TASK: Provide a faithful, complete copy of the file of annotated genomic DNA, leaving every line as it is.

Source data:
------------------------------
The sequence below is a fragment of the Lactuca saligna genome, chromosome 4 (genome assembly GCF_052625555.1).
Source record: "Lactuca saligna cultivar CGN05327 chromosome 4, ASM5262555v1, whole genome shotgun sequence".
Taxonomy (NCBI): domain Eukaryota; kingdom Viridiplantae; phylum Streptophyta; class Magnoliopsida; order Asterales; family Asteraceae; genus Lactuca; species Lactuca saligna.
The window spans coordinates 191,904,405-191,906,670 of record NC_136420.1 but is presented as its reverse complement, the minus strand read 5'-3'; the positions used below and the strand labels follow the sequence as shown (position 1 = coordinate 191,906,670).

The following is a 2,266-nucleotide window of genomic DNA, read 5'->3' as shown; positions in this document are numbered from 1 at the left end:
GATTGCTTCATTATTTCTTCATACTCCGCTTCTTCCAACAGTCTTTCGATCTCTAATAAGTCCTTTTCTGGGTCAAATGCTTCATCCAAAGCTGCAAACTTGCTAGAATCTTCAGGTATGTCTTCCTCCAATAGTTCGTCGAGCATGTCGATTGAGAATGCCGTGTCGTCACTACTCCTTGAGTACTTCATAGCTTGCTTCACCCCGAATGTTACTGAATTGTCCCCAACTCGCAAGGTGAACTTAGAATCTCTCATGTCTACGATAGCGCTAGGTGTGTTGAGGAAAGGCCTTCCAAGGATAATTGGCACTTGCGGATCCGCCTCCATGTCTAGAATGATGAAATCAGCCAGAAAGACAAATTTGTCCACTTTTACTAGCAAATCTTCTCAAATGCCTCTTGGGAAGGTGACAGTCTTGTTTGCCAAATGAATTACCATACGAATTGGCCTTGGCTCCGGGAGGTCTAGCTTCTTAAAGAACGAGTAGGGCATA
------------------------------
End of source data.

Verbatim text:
The sequence below is a fragment of the Lactuca saligna genome, chromosome 4 (genome assembly GCF_052625555.1).
Source record: "Lactuca saligna cultivar CGN05327 chromosome 4, ASM5262555v1, whole genome shotgun sequence".
Taxonomy (NCBI): domain Eukaryota; kingdom Viridiplantae; phylum Streptophyta; class Magnoliopsida; order Asterales; family Asteraceae; genus Lactuca; species Lactuca saligna.
The window spans coordinates 191,904,405-191,906,670 of record NC_136420.1 but is presented as its reverse complement, the minus strand read 5'-3'; the positions used below and the strand labels follow the sequence as shown (position 1 = coordinate 191,906,670).

The following is a 2,266-nucleotide window of genomic DNA, read 5'->3' as shown; positions in this document are numbered from 1 at the left end:
GATTGCTTCATTATTTCTTCATACTCCGCTTCTTCCAACAGTCTTTCGATCTCTAATAAGTCCTTTTCTGGGTCAAATGCTTCATCCAAAGCTGCAAACTTGCTAGAATCTTCAGGTATGTCTTCCTCCAATAGTTCGTCGAGCATGTCGATTGAGAATGCCGTGTCGTCACTACTCCTTGAGTACTTCATAGCTTGCTTCACCCCGAATGTTACTGAATTGTCCCCAACTCGCAAGGTGAACTTAGAATCTCTCATGTCTACGATAGCGCTAGGTGTGTTGAGGAAAGGCCTTCCAAGGATAATTGGCACTTGCGGATCCGCCTCCATGTCTAGAATGATGAAATCAGCCAGAAAGACAAATTTGTCCACTTTTACTAGCAAATCTTCTCAAATGCCTCTTGGGAAGGTGACAGTCTTGTTTGCCAAATGAATTACCATACGAATTGGCCTTGGCTCCGGGAGGTCTAGCTTCTTAAAGAACGAGTAGGGCATA